The Creative Economy: A Catalyst for Constructive Dialogue

Throughout history, the arts have been indicative of beauty, human connectedness, prosperity, creativity, and freedom of expression. By stimulating the senses, emotions, and thoughts, arts can incorporate beauty into an environment, give communities a stronger sense of identity, and challenge the status quo. Given all these options, the creativity and collaboration of the arts can also be woven into the free market economy to create work and wealth. 

Last week, a Policy Circle led by co-founder Sylvie Légère gathered at The National Museum of Women in the Arts in Washington, D.C. to enjoy the museum, participate in a Circle Meeting to discuss a new Policy Circle Brief: The Creative Economy.  

In the U.S., the creative economy contributes 6% of the GDP. Employment in arts and culture generated $400 billion in wages for over 5 million Americans in 2016. Additionally, economic output in creative economy sectors amounted to $800 billion, which included a $25 billion trade surplus for the export of artistic and cultural goods and services including movies and video games (CityLab). In China alone, creative sectors amount to about 4% of China’s GDP.  In the European Union, 2018 estimates say the creative economy represents about 5.3% of the EU’s total GDP.

During the Policy Circle roundtable discussion featuring a two-minute hourglass timer, everyone shared unique points of view on how creators, public and private support networks, distributors, and buyers interact as motors of the creative economy, and what roles individuals, private actors and institutions, and government play in fostering flourishment of this economic sector.

The following key themes were explored:

  • What is Art? From a $120,000 banana to a possible second Mona Lisa, art is truly in the eye of the beholder. But beyond “traditional art,” television, fashion, photography, music, and even marketing could all be considered art.  Culinary art and plating is not included in the creative economy but is becoming a field of its own that crosses industries. What do you consider art? And how has your background led you to this way of thinking? 
  • Beyond Culture: Art and creativity drive not only the cultural industry but also every industry that involve a level of design from digital to manufactured products, to service. 
  • Creativity and Capitalism: Creativity is a driver of the entrepreneurial spirit. From graphic designers and marketers, to data analysts and doctors, creativity can bridge the nexus between business and whatever inspires you to be better and do better. Thinking outside of the box to solve problems or communicate complex issues provides creative fuel to the economy.
  • Education was viewed as necessary at all age levels and in all communities to train not only creators, but also to inform consumers, appreciators and supporters of the arts for a society where humans feel connected and have ways to express that uniquely human feature that is creativity. The need for entrepreneurship education for creators was also highlighted.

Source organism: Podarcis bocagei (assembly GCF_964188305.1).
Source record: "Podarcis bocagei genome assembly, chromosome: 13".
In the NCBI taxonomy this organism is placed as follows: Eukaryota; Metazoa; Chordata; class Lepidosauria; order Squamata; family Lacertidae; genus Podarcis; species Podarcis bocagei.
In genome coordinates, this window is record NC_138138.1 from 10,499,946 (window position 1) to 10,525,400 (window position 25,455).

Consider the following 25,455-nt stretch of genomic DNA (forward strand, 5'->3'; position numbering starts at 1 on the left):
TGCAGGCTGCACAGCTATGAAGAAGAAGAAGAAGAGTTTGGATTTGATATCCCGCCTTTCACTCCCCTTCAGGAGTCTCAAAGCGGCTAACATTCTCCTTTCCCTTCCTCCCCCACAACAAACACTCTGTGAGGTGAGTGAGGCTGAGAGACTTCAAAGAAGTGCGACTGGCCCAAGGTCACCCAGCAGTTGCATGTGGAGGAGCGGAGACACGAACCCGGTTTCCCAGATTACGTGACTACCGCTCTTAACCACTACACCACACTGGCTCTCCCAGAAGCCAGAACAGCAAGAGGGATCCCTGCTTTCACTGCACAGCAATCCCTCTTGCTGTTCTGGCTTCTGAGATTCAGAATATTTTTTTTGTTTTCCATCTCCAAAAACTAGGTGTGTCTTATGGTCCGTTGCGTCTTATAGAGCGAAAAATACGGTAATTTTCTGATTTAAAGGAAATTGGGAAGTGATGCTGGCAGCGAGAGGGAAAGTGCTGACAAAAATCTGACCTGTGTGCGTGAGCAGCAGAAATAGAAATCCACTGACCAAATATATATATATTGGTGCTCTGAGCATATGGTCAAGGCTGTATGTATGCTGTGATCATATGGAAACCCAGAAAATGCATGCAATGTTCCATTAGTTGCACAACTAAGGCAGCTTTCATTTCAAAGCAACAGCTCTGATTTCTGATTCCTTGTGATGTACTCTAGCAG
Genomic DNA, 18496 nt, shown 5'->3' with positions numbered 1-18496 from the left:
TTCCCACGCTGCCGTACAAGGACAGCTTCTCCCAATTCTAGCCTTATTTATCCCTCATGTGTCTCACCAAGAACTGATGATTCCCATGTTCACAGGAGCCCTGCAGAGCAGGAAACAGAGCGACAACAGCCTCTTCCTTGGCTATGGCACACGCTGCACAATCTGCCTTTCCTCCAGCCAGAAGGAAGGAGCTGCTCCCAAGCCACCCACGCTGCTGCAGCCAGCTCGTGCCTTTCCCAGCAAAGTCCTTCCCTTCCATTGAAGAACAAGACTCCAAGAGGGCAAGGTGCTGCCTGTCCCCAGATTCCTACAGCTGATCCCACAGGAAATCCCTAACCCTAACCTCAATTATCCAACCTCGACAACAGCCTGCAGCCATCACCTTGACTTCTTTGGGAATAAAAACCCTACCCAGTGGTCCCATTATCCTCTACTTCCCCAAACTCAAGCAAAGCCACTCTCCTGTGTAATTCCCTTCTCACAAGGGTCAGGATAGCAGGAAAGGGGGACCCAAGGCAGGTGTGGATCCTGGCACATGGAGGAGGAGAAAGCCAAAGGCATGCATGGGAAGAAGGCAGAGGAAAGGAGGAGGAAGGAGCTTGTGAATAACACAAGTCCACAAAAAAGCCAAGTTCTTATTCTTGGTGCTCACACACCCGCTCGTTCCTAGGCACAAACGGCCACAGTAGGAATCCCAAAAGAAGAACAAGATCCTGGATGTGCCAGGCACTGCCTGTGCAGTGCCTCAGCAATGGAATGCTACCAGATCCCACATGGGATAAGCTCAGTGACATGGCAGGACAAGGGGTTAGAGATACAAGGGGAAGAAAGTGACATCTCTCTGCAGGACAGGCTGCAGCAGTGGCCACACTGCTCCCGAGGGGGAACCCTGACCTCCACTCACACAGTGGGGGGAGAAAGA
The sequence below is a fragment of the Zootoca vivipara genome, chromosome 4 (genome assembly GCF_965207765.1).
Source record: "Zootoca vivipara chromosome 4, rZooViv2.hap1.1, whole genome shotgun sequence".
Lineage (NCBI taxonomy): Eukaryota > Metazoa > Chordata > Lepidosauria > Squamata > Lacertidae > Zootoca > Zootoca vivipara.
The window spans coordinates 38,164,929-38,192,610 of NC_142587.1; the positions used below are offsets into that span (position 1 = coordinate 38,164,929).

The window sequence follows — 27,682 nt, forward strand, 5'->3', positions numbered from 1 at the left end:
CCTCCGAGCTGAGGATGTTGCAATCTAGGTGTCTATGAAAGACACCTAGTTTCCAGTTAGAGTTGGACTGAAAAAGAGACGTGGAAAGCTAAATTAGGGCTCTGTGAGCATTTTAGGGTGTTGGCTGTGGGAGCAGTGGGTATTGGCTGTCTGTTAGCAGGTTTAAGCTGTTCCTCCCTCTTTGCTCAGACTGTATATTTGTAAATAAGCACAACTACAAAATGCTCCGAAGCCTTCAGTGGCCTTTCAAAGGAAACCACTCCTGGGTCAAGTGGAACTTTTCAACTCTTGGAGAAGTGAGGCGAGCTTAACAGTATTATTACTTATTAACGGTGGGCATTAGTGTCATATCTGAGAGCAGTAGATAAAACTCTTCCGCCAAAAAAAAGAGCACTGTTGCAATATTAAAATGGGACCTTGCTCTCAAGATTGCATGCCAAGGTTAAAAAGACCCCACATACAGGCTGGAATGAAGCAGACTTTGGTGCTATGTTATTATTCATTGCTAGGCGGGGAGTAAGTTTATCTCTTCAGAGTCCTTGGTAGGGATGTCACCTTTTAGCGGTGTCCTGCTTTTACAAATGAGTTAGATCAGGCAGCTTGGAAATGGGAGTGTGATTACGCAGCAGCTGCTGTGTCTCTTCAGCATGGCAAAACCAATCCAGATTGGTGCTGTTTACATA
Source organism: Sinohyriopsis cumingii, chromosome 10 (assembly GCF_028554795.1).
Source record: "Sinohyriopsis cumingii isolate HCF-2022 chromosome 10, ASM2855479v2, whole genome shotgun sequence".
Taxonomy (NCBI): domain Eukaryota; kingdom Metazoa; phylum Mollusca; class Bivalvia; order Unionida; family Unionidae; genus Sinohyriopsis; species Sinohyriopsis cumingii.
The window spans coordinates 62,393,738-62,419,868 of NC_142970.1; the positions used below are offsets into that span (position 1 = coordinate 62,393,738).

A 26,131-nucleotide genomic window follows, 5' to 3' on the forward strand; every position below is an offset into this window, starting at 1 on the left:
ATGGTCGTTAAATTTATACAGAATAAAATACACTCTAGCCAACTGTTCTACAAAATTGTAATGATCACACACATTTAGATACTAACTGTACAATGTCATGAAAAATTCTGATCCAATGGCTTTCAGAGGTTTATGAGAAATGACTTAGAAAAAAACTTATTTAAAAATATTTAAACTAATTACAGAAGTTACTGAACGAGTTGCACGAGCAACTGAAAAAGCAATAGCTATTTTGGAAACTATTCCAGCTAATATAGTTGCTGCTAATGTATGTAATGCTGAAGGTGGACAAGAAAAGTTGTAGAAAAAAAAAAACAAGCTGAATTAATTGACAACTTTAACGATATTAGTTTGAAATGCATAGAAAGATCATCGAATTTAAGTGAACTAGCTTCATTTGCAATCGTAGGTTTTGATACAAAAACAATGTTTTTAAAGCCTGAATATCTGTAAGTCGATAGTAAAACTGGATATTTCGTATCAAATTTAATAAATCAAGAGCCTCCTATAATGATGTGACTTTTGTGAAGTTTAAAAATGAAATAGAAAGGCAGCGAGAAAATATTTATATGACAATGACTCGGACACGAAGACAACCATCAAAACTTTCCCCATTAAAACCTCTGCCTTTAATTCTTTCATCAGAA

• Arts in our lives and families: Families play a key role in art education because an appreciation for the arts is often inherited.  When families share the arts with children, it offers them the ability to express themselves, to cultivate their feelings, to make connections with others, and become full participants of society through engagement with the creative economy. 
  • A global impact: Something that stood out to many was the impact the arts has globally – and areas where it’s impact is non-existent. Some parts of our country and the world are deprived of a mechanism to experience and see the arts. 
  • Role of Government and Private Enterprise: private-public partnerships need to structured for public art to exist, for art education and experience to be delivered, and for all actors of the creative economy  to interact locally and globally.   

To further explore this last point on the role of government, Cynthia Noble from Art on the Mart shared the unique private-public partnership between private businesses, artists and the city of Chicago. The project is now a catalyst for year round collaboration between art organizations, businesses and the city.

The effect of the creative economy on jobs, income, and GDP is easily measurable. These levels of prosperity are accompanied by the cultural revolutions, beautification, and human connectedness that can also come as a result of creativity and freedom of expression. Living in societies that are vibrant and thought-provoking benefits individuals, who in turn use their creativity and skills to benefit their communities in a cycle of positive mutual benefit. As long as individuals, private institutions, and governments take steps to empower creative and cultural work, it will continue to be “a critical driver of economic growth and development.” 

The conversation inspired everyone to identify what they can do in their business, in their community and their families to further their participation in the creative economy.  Kick off the New Year with inspiration and plan a Policy Circle conversation with The Policy Circle Brief:  The Creative Economy.